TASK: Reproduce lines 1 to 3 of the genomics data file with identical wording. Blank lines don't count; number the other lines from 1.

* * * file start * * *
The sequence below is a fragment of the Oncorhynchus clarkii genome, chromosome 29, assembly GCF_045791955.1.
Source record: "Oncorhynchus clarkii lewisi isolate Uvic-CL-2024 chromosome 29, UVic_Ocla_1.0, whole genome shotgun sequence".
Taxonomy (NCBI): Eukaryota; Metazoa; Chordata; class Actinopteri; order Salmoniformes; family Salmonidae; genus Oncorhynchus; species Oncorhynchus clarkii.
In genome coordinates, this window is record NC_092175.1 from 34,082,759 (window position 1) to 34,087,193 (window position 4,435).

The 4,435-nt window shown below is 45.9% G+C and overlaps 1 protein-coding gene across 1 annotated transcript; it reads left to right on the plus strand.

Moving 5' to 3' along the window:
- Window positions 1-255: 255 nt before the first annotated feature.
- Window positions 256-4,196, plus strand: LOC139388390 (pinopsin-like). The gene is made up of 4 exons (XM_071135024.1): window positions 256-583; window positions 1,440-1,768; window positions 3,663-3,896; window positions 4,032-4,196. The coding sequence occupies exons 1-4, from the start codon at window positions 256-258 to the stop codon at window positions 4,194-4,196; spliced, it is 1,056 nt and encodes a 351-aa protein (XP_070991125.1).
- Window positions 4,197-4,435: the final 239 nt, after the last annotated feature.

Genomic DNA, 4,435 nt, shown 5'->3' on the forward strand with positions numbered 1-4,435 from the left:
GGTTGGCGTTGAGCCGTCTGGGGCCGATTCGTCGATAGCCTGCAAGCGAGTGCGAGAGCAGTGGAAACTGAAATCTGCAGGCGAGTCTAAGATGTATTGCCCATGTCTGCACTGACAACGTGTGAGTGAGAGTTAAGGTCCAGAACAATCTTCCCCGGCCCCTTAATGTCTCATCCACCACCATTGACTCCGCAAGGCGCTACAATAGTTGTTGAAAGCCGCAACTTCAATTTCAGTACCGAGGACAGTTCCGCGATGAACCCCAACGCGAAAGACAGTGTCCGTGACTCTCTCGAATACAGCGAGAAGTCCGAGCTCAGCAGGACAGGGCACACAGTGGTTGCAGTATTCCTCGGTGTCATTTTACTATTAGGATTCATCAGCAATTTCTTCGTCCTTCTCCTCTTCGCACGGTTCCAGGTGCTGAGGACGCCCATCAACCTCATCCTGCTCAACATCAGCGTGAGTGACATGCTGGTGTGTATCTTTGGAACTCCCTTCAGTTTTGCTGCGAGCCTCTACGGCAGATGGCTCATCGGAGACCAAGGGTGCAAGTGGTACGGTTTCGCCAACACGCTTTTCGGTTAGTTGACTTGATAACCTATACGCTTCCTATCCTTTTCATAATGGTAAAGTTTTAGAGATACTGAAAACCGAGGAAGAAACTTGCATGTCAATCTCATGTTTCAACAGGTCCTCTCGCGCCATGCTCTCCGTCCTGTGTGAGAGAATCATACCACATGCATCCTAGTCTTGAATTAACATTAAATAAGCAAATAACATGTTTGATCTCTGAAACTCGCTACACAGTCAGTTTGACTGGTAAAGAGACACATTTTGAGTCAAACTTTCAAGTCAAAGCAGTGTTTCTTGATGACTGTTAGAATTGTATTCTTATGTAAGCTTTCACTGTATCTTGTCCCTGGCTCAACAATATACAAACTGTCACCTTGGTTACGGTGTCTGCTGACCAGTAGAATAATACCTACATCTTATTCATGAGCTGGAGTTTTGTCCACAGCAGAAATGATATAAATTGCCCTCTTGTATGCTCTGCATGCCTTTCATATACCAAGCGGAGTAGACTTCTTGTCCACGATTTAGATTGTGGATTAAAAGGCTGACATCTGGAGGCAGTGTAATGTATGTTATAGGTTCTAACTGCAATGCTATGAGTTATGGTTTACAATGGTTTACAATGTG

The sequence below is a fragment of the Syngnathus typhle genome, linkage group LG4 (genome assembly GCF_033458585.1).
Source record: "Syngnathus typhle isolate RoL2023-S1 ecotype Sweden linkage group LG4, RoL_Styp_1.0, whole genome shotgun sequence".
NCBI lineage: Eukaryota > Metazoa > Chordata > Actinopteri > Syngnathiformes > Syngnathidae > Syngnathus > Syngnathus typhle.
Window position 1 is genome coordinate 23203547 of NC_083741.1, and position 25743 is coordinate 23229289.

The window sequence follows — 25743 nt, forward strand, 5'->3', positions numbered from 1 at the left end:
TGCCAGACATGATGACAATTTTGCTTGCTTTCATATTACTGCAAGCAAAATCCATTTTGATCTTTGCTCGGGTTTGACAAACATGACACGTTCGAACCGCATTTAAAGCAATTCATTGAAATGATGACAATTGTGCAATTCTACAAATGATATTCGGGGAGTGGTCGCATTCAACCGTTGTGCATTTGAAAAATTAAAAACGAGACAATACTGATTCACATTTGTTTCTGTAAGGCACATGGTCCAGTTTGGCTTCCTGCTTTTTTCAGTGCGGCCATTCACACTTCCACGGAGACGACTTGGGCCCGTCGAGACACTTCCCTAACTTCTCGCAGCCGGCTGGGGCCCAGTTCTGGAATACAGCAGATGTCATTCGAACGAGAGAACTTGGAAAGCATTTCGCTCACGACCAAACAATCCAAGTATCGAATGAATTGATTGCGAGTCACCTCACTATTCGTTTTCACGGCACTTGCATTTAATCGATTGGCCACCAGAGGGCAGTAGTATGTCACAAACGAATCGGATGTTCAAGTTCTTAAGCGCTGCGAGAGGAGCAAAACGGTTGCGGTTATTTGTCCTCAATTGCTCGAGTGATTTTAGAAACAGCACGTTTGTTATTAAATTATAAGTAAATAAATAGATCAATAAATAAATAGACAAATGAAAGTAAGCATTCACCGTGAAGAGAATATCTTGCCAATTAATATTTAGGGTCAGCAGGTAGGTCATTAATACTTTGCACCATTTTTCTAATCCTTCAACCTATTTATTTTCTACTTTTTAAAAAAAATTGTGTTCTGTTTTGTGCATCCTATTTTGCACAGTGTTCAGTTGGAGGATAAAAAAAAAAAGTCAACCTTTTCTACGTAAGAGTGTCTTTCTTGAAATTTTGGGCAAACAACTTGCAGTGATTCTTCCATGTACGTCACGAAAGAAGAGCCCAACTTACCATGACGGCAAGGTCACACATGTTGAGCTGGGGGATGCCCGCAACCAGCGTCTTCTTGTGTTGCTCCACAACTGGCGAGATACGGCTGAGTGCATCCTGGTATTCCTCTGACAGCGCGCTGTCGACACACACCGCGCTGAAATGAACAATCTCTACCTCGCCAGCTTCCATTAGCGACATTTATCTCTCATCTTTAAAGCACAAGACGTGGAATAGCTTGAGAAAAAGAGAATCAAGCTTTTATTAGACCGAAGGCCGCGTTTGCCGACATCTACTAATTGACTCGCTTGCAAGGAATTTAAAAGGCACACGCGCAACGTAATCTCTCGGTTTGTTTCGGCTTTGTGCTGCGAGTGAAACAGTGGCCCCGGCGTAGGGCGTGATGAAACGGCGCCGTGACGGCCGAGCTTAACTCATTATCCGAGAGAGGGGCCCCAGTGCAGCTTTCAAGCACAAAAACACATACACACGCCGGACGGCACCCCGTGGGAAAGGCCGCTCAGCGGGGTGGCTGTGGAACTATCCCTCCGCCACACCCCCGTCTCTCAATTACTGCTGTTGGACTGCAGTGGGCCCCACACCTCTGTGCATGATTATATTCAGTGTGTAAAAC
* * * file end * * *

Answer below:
The sequence below is a fragment of the Oncorhynchus clarkii genome, chromosome 29, assembly GCF_045791955.1.
Source record: "Oncorhynchus clarkii lewisi isolate Uvic-CL-2024 chromosome 29, UVic_Ocla_1.0, whole genome shotgun sequence".
Taxonomy (NCBI): Eukaryota; Metazoa; Chordata; class Actinopteri; order Salmoniformes; family Salmonidae; genus Oncorhynchus; species Oncorhynchus clarkii.